Metaphorically speaking, “It all started with a Big Bang!”
By Yvette Leong
Image from: http://emmaofthevalley.tumblr.com/
The title of this post (the part in inverted commas) was taken from the opening theme song of the American TV series The Big Bang Theory. Sheldon Cooper, one of the characters in the series, is a socially awkward, highly accomplished scientist, with an IQ of 187. In one episode, he assures his non-scientist neighbour Penny with the following claim: “Penny, I’m a physicist. I have a working knowledge of the entire universe and everything it contains.”
Unlike Sheldon, most of us ordinary human beings with IQs averaging at ~100 would find it very difficult to understand “the universe” and how it came to be. As with many scientific concepts, the expansion of space and time into a blank nothingness till our current material universe was created, are just too abstract for most people to imagine or comprehend. Thankfully, two happy tools exist for scientists and science communicators to help make inexpressible, long-winded, and convoluted theories accessible and engaging to laypeople. These tools are the Analogy and the Metaphor.
Analogies relate information about one thing to information about another. They attempt to explain, in a logical manner, the components and processes of one of the two things being related. Metaphors, on the other hand, are figures of speech that make comparisons between different things that have similar qualities.
Bill Bryson is a master user of analogies and metaphors as he takes readers through A Short History of Nearly Everything. In the opening chapter, “How to build a universe”, Bryson describes and explains the beginnings of our universe by scaling up the unimaginably small (protons, particles), and scaling down the unimaginably huge (space and time, lightyears, the Big Bang), to a scale recognisable by you and I.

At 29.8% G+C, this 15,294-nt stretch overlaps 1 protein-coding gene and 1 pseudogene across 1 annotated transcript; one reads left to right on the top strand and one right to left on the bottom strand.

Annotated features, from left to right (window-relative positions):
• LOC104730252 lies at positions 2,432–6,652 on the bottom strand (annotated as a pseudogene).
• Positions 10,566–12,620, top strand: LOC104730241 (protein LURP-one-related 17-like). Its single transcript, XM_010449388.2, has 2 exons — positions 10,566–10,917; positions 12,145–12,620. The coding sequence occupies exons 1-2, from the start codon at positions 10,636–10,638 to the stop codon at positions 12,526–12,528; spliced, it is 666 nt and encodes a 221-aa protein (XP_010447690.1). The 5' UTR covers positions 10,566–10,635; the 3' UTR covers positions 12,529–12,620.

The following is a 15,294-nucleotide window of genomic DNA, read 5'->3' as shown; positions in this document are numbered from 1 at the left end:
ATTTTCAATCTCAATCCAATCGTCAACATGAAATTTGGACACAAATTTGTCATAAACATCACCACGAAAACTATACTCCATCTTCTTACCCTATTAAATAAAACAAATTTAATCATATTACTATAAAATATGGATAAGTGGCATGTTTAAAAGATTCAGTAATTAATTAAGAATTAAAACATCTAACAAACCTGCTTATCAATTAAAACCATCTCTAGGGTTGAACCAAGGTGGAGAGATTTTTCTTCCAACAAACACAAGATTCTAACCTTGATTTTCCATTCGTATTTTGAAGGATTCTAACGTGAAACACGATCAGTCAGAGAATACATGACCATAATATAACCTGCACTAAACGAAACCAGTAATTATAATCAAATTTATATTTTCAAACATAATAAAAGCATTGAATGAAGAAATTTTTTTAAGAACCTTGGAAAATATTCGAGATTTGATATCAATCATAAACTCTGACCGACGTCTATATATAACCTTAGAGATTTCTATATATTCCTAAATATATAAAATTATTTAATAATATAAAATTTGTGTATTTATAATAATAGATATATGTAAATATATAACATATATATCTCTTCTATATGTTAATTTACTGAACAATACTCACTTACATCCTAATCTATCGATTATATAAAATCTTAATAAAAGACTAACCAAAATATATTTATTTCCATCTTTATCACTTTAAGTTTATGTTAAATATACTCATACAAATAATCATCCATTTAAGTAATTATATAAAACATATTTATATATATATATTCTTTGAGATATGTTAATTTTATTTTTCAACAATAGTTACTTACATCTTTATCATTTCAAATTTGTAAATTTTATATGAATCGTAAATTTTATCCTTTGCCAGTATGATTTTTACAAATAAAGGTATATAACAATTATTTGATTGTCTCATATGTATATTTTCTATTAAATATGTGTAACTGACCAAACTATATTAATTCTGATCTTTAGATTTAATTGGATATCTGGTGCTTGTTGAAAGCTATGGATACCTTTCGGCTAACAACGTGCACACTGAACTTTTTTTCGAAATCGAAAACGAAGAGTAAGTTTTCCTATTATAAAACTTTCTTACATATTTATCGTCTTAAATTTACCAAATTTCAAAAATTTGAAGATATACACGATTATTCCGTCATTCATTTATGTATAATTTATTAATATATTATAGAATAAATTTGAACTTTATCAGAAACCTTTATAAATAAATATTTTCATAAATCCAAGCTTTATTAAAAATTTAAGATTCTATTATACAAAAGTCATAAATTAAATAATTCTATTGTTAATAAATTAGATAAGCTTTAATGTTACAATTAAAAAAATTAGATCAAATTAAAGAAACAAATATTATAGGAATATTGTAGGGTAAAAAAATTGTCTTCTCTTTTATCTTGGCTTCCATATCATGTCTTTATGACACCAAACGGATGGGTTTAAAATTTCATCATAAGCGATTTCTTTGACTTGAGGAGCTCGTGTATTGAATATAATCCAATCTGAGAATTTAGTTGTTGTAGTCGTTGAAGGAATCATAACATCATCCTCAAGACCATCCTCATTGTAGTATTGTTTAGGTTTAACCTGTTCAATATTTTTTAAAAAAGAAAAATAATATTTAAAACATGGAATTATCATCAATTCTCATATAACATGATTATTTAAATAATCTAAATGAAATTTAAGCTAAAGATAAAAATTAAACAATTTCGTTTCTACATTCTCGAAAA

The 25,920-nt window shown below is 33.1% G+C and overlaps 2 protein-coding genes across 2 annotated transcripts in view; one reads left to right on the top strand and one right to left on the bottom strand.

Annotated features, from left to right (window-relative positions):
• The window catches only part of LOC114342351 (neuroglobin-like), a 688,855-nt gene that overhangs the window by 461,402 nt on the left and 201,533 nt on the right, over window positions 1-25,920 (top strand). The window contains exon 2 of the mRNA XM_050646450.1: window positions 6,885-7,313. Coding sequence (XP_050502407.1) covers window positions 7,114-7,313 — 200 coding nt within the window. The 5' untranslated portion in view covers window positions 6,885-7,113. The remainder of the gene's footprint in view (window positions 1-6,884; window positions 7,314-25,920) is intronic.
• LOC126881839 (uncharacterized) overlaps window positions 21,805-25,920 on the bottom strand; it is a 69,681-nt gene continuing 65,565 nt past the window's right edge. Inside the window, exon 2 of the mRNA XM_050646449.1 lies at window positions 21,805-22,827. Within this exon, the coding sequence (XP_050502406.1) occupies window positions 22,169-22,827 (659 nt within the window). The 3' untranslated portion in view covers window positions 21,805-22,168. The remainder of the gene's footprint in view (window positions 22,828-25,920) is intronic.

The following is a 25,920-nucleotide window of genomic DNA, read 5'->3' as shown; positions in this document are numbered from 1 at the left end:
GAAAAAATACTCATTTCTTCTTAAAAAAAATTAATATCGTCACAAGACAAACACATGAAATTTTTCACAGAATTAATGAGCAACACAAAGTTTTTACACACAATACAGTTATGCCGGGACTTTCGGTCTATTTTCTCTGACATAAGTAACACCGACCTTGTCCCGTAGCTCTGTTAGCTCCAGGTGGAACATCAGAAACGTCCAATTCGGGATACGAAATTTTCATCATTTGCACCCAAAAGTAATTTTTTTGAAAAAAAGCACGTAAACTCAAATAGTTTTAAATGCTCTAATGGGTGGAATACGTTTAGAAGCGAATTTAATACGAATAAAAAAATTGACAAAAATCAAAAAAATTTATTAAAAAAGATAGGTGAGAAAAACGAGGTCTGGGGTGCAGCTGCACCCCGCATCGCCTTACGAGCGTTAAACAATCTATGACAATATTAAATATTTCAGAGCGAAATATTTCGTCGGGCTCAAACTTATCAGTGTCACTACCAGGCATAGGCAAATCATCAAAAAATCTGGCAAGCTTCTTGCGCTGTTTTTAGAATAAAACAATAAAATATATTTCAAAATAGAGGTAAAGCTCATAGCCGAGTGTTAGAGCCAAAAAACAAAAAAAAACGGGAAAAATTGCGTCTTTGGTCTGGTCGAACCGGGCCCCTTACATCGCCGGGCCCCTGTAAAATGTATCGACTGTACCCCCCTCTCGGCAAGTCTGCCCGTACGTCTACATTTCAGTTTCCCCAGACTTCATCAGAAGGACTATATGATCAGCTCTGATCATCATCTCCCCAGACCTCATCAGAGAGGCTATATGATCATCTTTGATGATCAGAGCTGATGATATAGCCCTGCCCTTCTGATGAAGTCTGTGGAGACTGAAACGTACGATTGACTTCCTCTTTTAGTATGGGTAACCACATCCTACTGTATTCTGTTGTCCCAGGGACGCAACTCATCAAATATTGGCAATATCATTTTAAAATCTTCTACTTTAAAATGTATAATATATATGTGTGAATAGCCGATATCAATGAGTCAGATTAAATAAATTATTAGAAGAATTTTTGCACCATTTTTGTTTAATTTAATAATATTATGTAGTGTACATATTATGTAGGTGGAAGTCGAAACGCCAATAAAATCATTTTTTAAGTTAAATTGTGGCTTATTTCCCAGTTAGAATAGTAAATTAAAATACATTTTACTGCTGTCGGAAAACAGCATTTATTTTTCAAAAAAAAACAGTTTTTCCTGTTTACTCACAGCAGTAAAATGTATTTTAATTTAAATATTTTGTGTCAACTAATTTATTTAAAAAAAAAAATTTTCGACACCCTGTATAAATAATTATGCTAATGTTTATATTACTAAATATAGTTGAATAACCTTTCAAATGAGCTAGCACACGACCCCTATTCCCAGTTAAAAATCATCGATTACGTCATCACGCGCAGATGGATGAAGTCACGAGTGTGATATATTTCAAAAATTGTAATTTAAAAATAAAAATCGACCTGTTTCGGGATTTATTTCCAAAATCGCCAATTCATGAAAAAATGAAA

“In three minutes, 98 per cent of all the matter there is or will ever be has been produced. We have a universe. It is a place of the most wondrous and gratifying possibility, and beautiful, too. And it was all done in about the time it takes to make a sandwich.” (p. 28)
With the above analogy, Bryson relates the time taken for most of the raw materials of our universe to be created to the time taken to complete an everyday task.
Bryson also uses metaphors to address misconceptions people might get about certain ideas. Take the starting point of undefined nothingness before the creation of space and time (known by physicists as the “singularity”). Bryson explains:
“It is natural but wrong to visualize the singularity as a kind of pregnant dot hanging in a dark, boundless void. But there is no space, no darkness. The singularity has no around around it. There is no space for it to occupy, no place for it to be.” (p. 28)
These few examples from Bryson’s book demonstrate the usefulness of analogies and metaphors in helping to clarify and concisely explain complicated theories. Analogies and metaphors paint poignant pictures that help us identify with something abstract, to “see” the invisible.
However, analogies and metaphors might create misconceptions too. For example, the “Big Bang” metaphor used to describe the creation of the universe is, as Bryson points out, a misnomer. The universe did not explode in the way we would imagine an explosion (which implies the pre-existence of matter to explode), but rather it experienced a ginormous, rapid expansion of nothing that become something.
Another important limitation is that, as with the sandwich-making analogy, analogies and metaphors may only be as powerful as the cultures to which they are connected with and presented to. Bryson was almost certainly presuming an urbanised Western readership. As science communicators, we need to consider the cultural backgrounds of our audience in order for our communication tools to be effective.
Bryson, B., (2003). A Short History of Nearly Everything. London: Doubleday.